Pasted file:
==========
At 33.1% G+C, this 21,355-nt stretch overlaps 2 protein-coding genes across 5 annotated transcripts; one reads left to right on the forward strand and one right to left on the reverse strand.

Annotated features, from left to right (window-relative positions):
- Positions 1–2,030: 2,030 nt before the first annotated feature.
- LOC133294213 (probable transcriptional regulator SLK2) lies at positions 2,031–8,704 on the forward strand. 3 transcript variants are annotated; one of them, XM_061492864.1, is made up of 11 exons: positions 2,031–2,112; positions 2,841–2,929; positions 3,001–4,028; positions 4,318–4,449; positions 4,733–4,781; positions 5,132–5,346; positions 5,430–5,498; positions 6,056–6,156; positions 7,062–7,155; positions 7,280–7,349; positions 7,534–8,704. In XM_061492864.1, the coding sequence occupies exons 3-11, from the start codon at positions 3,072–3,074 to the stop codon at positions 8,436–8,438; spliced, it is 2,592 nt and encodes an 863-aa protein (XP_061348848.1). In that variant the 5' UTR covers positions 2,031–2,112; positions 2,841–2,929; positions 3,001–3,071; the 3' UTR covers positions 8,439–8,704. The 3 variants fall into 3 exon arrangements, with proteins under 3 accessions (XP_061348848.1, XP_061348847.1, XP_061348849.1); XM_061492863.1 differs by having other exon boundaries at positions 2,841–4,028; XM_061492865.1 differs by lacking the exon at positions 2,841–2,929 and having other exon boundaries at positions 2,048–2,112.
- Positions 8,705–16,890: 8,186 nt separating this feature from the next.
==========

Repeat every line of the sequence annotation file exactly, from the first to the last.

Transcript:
At 33.1% G+C, this 21,355-nt stretch overlaps 2 protein-coding genes across 5 annotated transcripts; one reads left to right on the forward strand and one right to left on the reverse strand.

Annotated features, from left to right (window-relative positions):
- Positions 1–2,030: 2,030 nt before the first annotated feature.
- LOC133294213 (probable transcriptional regulator SLK2) lies at positions 2,031–8,704 on the forward strand. 3 transcript variants are annotated; one of them, XM_061492864.1, is made up of 11 exons: positions 2,031–2,112; positions 2,841–2,929; positions 3,001–4,028; positions 4,318–4,449; positions 4,733–4,781; positions 5,132–5,346; positions 5,430–5,498; positions 6,056–6,156; positions 7,062–7,155; positions 7,280–7,349; positions 7,534–8,704. In XM_061492864.1, the coding sequence occupies exons 3-11, from the start codon at positions 3,072–3,074 to the stop codon at positions 8,436–8,438; spliced, it is 2,592 nt and encodes an 863-aa protein (XP_061348848.1). In that variant the 5' UTR covers positions 2,031–2,112; positions 2,841–2,929; positions 3,001–3,071; the 3' UTR covers positions 8,439–8,704. The 3 variants fall into 3 exon arrangements, with proteins under 3 accessions (XP_061348848.1, XP_061348847.1, XP_061348849.1); XM_061492863.1 differs by having other exon boundaries at positions 2,841–4,028; XM_061492865.1 differs by lacking the exon at positions 2,841–2,929 and having other exon boundaries at positions 2,048–2,112.
- Positions 8,705–16,890: 8,186 nt separating this feature from the next.